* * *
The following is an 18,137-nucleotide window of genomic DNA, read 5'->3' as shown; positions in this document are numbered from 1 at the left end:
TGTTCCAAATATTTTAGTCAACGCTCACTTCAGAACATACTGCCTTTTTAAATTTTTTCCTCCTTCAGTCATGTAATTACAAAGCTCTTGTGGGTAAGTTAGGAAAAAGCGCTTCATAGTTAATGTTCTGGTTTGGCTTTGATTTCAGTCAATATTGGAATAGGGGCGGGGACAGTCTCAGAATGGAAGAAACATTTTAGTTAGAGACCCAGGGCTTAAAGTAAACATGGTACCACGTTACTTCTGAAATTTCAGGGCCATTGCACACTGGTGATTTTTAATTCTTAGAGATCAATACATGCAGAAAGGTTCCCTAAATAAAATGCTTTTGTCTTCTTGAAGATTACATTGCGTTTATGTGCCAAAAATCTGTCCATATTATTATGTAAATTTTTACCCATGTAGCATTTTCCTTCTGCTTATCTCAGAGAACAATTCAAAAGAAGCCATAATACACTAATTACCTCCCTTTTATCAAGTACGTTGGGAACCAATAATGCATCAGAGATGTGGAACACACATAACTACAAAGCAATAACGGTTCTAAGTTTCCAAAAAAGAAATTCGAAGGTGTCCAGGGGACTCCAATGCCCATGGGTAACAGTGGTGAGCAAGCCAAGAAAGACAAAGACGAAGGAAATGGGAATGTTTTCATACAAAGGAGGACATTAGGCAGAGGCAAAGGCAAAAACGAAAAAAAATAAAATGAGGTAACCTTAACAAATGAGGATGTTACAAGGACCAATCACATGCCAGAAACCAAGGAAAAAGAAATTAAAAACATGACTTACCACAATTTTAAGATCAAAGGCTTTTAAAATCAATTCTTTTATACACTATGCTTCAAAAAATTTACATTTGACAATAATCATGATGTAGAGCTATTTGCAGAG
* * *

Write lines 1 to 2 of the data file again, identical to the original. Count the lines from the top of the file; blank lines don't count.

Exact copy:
The following is an 18,137-nucleotide window of genomic DNA, read 5'->3' as shown; positions in this document are numbered from 1 at the left end:
TGTTCCAAATATTTTAGTCAACGCTCACTTCAGAACATACTGCCTTTTTAAATTTTTTCCTCCTTCAGTCATGTAATTACAAAGCTCTTGTGGGTAAGTTAGGAAAAAGCGCTTCATAGTTAATGTTCTGGTTTGGCTTTGATTTCAGTCAATATTGGAATAGGGGCGGGGACAGTCTCAGAATGGAAGAAACATTTTAGTTAGAGACCCAGGGCTTAAAGTAAACATGGTACCACGTTACTTCTGAAATTTCAGGGCCATTGCACACTGGTGATTTTTAATTCTTAGAGATCAATACATGCAGAAAGGTTCCCTAAATAAAATGCTTTTGTCTTCTTGAAGATTACATTGCGTTTATGTGCCAAAAATCTGTCCATATTATTATGTAAATTTTTACCCATGTAGCATTTTCCTTCTGCTTATCTCAGAGAACAATTCAAAAGAAGCCATAATACACTAATTACCTCCCTTTTATCAAGTACGTTGGGAACCAATAATGCATCAGAGATGTGGAACACACATAACTACAAAGCAATAACGGTTCTAAGTTTCCAAAAAAGAAATTCGAAGGTGTCCAGGGGACTCCAATGCCCATGGGTAACAGTGGTGAGCAAGCCAAGAAAGACAAAGACGAAGGAAATGGGAATGTTTTCATACAAAGGAGGACATTAGGCAGAGGCAAAGGCAAAAACGAAAAAAAATAAAATGAGGTAACCTTAACAAATGAGGATGTTACAAGGACCAATCACATGCCAGAAACCAAGGAAAAAGAAATTAAAAACATGACTTACCACAATTTTAAGATCAAAGGCTTTTAAAATCAATTCTTTTATACACTATGCTTCAAAAAATTTACATTTGACAATAATCATGATGTAGAGCTATTTGCAGAG